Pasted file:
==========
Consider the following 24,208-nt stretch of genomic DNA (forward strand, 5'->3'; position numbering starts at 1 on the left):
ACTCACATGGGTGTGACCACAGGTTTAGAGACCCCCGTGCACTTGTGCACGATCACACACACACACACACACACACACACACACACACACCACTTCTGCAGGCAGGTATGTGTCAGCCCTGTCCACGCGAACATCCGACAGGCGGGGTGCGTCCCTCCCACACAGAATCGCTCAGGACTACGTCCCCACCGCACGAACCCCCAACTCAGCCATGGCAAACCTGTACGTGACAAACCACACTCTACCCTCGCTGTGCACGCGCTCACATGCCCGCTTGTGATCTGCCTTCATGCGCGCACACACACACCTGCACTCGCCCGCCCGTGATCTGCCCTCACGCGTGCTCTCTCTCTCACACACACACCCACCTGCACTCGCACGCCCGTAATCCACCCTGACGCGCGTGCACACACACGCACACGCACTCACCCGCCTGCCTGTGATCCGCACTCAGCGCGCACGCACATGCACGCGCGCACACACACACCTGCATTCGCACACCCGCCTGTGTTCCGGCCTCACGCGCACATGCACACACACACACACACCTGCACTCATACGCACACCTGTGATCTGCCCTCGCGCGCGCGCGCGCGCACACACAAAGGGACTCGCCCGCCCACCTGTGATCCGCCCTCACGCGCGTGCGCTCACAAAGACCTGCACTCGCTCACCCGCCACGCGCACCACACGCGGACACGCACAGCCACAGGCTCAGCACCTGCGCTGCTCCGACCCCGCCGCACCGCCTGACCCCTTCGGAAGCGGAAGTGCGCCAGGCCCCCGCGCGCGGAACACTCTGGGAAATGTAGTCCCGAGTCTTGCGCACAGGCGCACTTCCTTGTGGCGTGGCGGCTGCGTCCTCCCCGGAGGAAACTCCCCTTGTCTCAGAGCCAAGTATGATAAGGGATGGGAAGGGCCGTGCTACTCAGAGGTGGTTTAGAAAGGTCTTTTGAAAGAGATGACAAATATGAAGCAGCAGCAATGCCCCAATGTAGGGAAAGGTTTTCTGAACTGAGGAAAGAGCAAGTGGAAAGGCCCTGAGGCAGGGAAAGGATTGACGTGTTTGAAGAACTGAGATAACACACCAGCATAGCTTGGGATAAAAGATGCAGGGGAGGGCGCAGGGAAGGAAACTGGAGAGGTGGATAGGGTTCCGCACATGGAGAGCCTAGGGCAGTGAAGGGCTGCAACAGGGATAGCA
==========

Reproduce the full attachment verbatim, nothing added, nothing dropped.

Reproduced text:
Consider the following 24,208-nt stretch of genomic DNA (forward strand, 5'->3'; position numbering starts at 1 on the left):
ACTCACATGGGTGTGACCACAGGTTTAGAGACCCCCGTGCACTTGTGCACGATCACACACACACACACACACACACACACACACACACACCACTTCTGCAGGCAGGTATGTGTCAGCCCTGTCCACGCGAACATCCGACAGGCGGGGTGCGTCCCTCCCACACAGAATCGCTCAGGACTACGTCCCCACCGCACGAACCCCCAACTCAGCCATGGCAAACCTGTACGTGACAAACCACACTCTACCCTCGCTGTGCACGCGCTCACATGCCCGCTTGTGATCTGCCTTCATGCGCGCACACACACACCTGCACTCGCCCGCCCGTGATCTGCCCTCACGCGTGCTCTCTCTCTCACACACACACCCACCTGCACTCGCACGCCCGTAATCCACCCTGACGCGCGTGCACACACACGCACACGCACTCACCCGCCTGCCTGTGATCCGCACTCAGCGCGCACGCACATGCACGCGCGCACACACACACCTGCATTCGCACACCCGCCTGTGTTCCGGCCTCACGCGCACATGCACACACACACACACACCTGCACTCATACGCACACCTGTGATCTGCCCTCGCGCGCGCGCGCGCGCACACACAAAGGGACTCGCCCGCCCACCTGTGATCCGCCCTCACGCGCGTGCGCTCACAAAGACCTGCACTCGCTCACCCGCCACGCGCACCACACGCGGACACGCACAGCCACAGGCTCAGCACCTGCGCTGCTCCGACCCCGCCGCACCGCCTGACCCCTTCGGAAGCGGAAGTGCGCCAGGCCCCCGCGCGCGGAACACTCTGGGAAATGTAGTCCCGAGTCTTGCGCACAGGCGCACTTCCTTGTGGCGTGGCGGCTGCGTCCTCCCCGGAGGAAACTCCCCTTGTCTCAGAGCCAAGTATGATAAGGGATGGGAAGGGCCGTGCTACTCAGAGGTGGTTTAGAAAGGTCTTTTGAAAGAGATGACAAATATGAAGCAGCAGCAATGCCCCAATGTAGGGAAAGGTTTTCTGAACTGAGGAAAGAGCAAGTGGAAAGGCCCTGAGGCAGGGAAAGGATTGACGTGTTTGAAGAACTGAGATAACACACCAGCATAGCTTGGGATAAAAGATGCAGGGGAGGGCGCAGGGAAGGAAACTGGAGAGGTGGATAGGGTTCCGCACATGGAGAGCCTAGGGCAGTGAAGGGCTGCAACAGGGATAGCA